UK govt bonds fall after Brexit deal spurs speculation on rate increase

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12 minutes ago

John Ainger and Anooja Debnath, Bloomberg

London – UK government bonds slumped as news that the nation had reached a preliminary deal with the European Union on the Brexit bill spurred speculation that the economy will be able to withstand another rate increase.

The pound advanced as money markets brought forward pricing for the Bank of England to September next year from November 2018 earlier.

The slide in gilts (bonds issued by the British government) signals that investors see higher medium-term growth and interest-rate expectations beyond the UK’s departure from the EU in March 2019, according to Adam Dent, a rates strategist at Banco Santander SA.

Yields surged across the board after negotiators in the UK and the EU reportedly reached an outline deal on the divorce bill that Britain will pay when it leaves the bloc, clearing a key hurdle in talks and leaving the issue of the Irish border as the last major obstacle before trade negotiations can start.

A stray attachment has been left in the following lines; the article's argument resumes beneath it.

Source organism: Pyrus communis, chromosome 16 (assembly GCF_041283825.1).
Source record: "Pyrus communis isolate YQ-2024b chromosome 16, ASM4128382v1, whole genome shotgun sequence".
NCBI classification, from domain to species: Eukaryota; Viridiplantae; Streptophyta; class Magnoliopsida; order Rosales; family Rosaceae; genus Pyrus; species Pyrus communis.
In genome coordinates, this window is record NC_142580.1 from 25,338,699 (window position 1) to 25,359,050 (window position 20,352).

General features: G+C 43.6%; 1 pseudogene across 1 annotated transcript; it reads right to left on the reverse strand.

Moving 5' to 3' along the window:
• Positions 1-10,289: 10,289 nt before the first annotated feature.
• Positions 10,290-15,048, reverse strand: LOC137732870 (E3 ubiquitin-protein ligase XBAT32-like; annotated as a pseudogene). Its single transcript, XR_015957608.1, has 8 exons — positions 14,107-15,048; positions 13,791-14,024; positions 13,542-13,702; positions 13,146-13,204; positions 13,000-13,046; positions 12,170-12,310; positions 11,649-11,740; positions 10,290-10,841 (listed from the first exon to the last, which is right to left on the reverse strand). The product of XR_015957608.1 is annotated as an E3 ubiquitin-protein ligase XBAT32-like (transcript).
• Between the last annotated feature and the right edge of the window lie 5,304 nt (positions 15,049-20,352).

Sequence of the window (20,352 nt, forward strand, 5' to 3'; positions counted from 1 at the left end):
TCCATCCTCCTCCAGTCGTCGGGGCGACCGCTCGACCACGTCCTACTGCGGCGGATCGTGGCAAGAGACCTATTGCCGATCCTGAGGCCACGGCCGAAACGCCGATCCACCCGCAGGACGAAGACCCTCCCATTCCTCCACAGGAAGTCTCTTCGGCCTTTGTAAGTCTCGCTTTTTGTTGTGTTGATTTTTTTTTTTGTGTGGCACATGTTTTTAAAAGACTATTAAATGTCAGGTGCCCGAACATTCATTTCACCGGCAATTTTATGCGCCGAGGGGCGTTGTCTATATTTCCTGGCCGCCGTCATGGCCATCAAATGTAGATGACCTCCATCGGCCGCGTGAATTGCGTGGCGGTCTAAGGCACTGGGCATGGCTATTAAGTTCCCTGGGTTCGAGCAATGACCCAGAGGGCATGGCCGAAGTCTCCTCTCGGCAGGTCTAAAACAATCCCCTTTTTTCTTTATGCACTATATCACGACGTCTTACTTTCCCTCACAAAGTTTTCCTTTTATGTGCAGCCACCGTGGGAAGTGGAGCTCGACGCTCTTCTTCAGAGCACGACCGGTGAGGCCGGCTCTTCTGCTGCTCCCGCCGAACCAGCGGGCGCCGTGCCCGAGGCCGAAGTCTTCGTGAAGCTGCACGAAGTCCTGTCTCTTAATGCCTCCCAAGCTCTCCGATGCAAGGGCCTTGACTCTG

“The magnitude is a little surprising,” Dent said in emailed comments. “But the news on Brexit payments last night was clearly a big relief to the market.”

Ten-year gilt yields rose 10 basis points to 1.36%, the biggest intraday jump since September 15. Sterling climbed as much as 0.7% to $1.3431, the highest level since September 29, before trading at $1.3434 as of 4:23 pm in London.

The pound advanced over the last three weeks against the dollar following the BOE’s decision on November 2 to raise rates for the first time in 10 years. Progress in Brexit talks could make further policy tightening more likely should the economy’s performance exceed the bank’s expectations, raising gilt yields still further.

“This helps to open up the topside on rates,” said Richard Kelly, a strategist at Toronto-Dominion Bank in London, who sees two rate increases next year. “You still need the headlines on Ireland to make sure everything moves forward, but we do think they will reach a compromise acceptable to both sides.”

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